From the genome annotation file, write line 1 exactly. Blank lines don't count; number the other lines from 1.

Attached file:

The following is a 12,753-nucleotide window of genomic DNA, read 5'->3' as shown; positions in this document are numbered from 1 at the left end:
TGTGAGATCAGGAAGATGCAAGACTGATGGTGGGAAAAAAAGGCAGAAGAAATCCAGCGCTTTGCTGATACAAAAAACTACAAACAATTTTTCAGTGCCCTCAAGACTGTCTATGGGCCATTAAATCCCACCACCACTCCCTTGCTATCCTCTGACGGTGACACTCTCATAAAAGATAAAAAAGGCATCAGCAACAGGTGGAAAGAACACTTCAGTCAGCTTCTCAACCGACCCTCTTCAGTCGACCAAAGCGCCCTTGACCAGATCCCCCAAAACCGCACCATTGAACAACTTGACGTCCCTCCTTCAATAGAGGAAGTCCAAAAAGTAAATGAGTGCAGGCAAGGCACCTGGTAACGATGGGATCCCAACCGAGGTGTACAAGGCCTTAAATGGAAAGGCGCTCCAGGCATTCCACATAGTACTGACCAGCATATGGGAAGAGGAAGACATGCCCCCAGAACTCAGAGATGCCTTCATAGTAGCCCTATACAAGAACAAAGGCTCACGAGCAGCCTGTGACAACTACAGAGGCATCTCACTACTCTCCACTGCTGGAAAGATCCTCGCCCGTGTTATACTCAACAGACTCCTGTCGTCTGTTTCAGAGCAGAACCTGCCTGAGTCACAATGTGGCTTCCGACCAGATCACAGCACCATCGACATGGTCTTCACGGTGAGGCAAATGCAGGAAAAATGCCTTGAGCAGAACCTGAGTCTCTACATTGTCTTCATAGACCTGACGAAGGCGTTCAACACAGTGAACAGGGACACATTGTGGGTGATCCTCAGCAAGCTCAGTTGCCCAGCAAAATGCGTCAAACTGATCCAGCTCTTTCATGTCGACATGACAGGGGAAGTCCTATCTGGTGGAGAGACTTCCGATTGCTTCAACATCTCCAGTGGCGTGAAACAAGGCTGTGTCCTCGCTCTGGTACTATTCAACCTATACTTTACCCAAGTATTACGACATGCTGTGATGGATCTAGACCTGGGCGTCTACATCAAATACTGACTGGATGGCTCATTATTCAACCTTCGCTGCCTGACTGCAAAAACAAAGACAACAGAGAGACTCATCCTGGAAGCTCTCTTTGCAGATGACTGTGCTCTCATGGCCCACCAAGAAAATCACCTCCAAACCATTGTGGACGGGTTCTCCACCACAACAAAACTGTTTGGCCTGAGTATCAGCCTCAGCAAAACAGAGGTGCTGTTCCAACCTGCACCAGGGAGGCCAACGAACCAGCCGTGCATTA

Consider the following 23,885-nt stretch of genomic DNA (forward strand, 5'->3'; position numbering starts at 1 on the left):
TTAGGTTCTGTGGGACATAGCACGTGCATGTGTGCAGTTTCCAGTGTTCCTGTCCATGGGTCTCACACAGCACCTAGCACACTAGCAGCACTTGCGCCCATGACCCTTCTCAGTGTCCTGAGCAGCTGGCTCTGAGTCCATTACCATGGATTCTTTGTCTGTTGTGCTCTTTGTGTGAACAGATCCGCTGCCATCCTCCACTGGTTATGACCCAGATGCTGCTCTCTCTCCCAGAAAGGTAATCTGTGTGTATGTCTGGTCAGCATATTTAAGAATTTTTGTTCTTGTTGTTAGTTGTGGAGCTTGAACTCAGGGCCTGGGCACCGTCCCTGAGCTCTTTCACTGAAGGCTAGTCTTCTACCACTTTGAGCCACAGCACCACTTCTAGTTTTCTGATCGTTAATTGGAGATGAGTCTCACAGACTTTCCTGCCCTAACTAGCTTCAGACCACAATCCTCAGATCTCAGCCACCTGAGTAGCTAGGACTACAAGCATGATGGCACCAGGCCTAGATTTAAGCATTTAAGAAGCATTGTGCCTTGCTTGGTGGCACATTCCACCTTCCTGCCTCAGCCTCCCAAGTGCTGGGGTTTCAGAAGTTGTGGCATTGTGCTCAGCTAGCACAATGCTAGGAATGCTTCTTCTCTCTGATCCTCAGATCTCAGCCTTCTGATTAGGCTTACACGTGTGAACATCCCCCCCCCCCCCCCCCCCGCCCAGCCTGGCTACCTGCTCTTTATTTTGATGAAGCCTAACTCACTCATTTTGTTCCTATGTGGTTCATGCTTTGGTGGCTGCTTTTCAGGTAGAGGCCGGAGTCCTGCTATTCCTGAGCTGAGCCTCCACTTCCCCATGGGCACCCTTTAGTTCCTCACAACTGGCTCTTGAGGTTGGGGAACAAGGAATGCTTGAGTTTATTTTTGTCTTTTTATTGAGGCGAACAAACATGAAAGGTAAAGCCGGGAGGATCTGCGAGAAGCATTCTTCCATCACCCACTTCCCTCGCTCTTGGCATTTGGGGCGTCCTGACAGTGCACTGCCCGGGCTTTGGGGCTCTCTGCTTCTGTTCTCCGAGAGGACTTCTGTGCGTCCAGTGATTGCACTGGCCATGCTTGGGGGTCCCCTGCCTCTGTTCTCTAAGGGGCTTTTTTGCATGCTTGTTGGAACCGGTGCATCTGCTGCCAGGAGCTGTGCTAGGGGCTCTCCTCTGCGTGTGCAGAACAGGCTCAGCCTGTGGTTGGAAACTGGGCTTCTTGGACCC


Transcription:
The following is a 12,753-nucleotide window of genomic DNA, read 5'->3' as shown; positions in this document are numbered from 1 at the left end: